Last night was just one example of how YouTube and online video are changing politics around the world. In the 2007 Australian election, the main Australian political parties all established YouTube channels to engage with voters. Since then, Victorian Premier John Brumby has set up an official
and many more of our leaders and politicians are realising the importance of online video and direct engagement.
Posted by Julian Sonego
A Google Code Jam Story - Aussie Style
Thursday, October 9, 2008
There is nothing like starting off the week with a coding competition - especially when the prize one lucky Aussie will be receiving is a trip to Mountain View, California, to compete for a share of $80,000.
Google Code Jam
was created as a
by a team of Google engineers. The contest aims to bring together the best and the brightest programmers from across the globe to solve complex algorithmic challenges, similar to brainteasers, in a limited amount of time. Coding is the process of converting information into coded values (typically numeric) for the purpose of data storage, management and analysis. The competitors create codes to solve each of the problems.
2008 marks the first year we've held semifinals in this competition, bringing top coders from across the region together to meet and compete. The contestants were selected after a series of online rounds, with each round consisting of a mini-code jam competition, and were given the chance to face off in Sydney as well as in Bangalore, Beijing, Seoul and Tokyo. 100 finalists will then go to the Googleplex in Mountain View to compete for glory and a cut of the $80,000 in prize money on offer.
The Sydney regional Google Code Jam competition was held last Monday morning at our Sydney offices. The 21 contestants, representing eight countries played a few games of pool to fend off some pre-competition jitters and then got down to competition.
As a spectator in a coder's world, you could almost see the gears turning in their heads. As the competition progressed, the scoreboard, with competitors' nicknames, gave real-time updates. In Sydney we saw 'Microsoft' get on the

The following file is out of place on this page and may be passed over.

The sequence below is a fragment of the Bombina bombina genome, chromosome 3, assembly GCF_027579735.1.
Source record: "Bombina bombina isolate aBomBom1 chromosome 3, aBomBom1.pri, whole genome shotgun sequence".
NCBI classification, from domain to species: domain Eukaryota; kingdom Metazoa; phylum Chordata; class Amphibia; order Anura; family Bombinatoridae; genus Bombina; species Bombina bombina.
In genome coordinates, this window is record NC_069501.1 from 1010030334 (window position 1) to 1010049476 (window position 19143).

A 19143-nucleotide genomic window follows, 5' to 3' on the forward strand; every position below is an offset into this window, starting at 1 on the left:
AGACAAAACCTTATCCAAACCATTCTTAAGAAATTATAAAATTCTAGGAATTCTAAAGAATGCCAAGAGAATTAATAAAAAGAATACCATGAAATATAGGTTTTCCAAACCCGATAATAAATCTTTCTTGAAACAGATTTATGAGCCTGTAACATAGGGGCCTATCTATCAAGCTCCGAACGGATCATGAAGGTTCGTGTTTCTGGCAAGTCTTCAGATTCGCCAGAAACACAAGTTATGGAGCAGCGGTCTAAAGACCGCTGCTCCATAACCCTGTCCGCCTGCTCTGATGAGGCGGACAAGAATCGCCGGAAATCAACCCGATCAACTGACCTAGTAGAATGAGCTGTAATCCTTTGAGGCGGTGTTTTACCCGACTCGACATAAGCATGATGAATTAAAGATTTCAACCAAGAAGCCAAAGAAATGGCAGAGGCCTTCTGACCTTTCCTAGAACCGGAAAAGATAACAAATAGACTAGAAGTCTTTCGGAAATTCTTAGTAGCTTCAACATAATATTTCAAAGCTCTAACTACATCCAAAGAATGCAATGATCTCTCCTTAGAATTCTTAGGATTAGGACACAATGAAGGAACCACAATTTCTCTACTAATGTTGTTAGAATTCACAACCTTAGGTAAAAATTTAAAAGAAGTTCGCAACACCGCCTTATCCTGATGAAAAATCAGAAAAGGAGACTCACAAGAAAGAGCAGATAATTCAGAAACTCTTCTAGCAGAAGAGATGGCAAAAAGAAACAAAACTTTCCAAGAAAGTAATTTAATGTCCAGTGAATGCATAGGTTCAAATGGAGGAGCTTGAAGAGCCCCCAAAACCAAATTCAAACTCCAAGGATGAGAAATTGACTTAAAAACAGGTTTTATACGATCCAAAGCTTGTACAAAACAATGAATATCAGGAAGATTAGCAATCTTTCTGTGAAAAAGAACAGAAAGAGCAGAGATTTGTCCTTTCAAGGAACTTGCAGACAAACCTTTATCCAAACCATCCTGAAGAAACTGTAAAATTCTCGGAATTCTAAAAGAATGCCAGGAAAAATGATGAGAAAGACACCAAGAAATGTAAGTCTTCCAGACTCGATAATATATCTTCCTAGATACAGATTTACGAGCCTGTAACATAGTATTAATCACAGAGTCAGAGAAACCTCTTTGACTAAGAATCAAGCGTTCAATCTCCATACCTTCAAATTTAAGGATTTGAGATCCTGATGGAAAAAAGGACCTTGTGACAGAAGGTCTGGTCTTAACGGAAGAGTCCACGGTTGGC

first, then 'snguyen', then 'Patience'. After an hour 'TripleM' made an appearance and continued to fight his way up the scoreboard. After two hours, time was called.
A few minutes later,
were posted. In the end, TripleM - real name, Stephen Merriman - had coded his way to trip to the Googleplex, to compete in the final round. Well done and do us proud!
Posted by Lysandra Sapp, People Programs
More eye candy for iGoogle
Thursday, October 2, 2008
In case you're looking for some more personality to add to your
page, we've just unveiled a fresh collection of iGoogle artist themes in Australia --
an ongoing project
we launched in April for which we invited world-class artists to design dynamic themes for your iGoogle homepage.
The new collection features designs from 28 leading artists from the worlds of fashion and music, such as top fashion designers
and many more -- and from musicians like
. So depending on what you're interested in, there's lots of great art to choose from to suit your personality, taste or mood.
We hope this
new collection of themes
gives you more choices so your iGoogle page reflects your personal style. Changing it is easy and requires only a few clicks. If you have a hard time selecting just one,
add the sampler theme
, which displays a different artist every day.
Stay tuned as we continue to collaborate with more artists from Australia and from around the world.
Posted by Julian Sonego, Consumer Marketing Manager
Diving into the Great Barrier Reef
Wednesday, October 1, 2008
Australia is home to many geographical treasures, and the Great Barrier Reef has to be one of my favourites. There's a magnitude, a depth, and a diversity of marine life that just leaves me in awe of this ecosystem that stretches more than 2,500 kilometres along the Queensland coast -- from Bundaberg up to Cape York.
You can now
use Google Maps to find and explore
the largest reef system in the world. Through close collaboration with the
Great Barrier Reef Marine Park Authority
, we now provide map data and updated satellite imagery of the islands, reefs, cays, and rocks in Google Maps.
You can plan holiday travels, scope out your dives, engage your students, and visualise the reef with greater interactivity. Of course you can also overlay your own information on the reef system and share with family, friends, or the world.
It's also my hope that in line with the goals of the
International Year of the Reef 2008
, the addition of the Great Barrier Reef to Google Maps will help strengthen awareness, improve understanding, and generate action to help conserve our international treasure.
If you're lucky enough to have visited the reef, enjoy reliving your memories. If you've not yet been,
Raul Vera, Head of Geo Products, Google Australia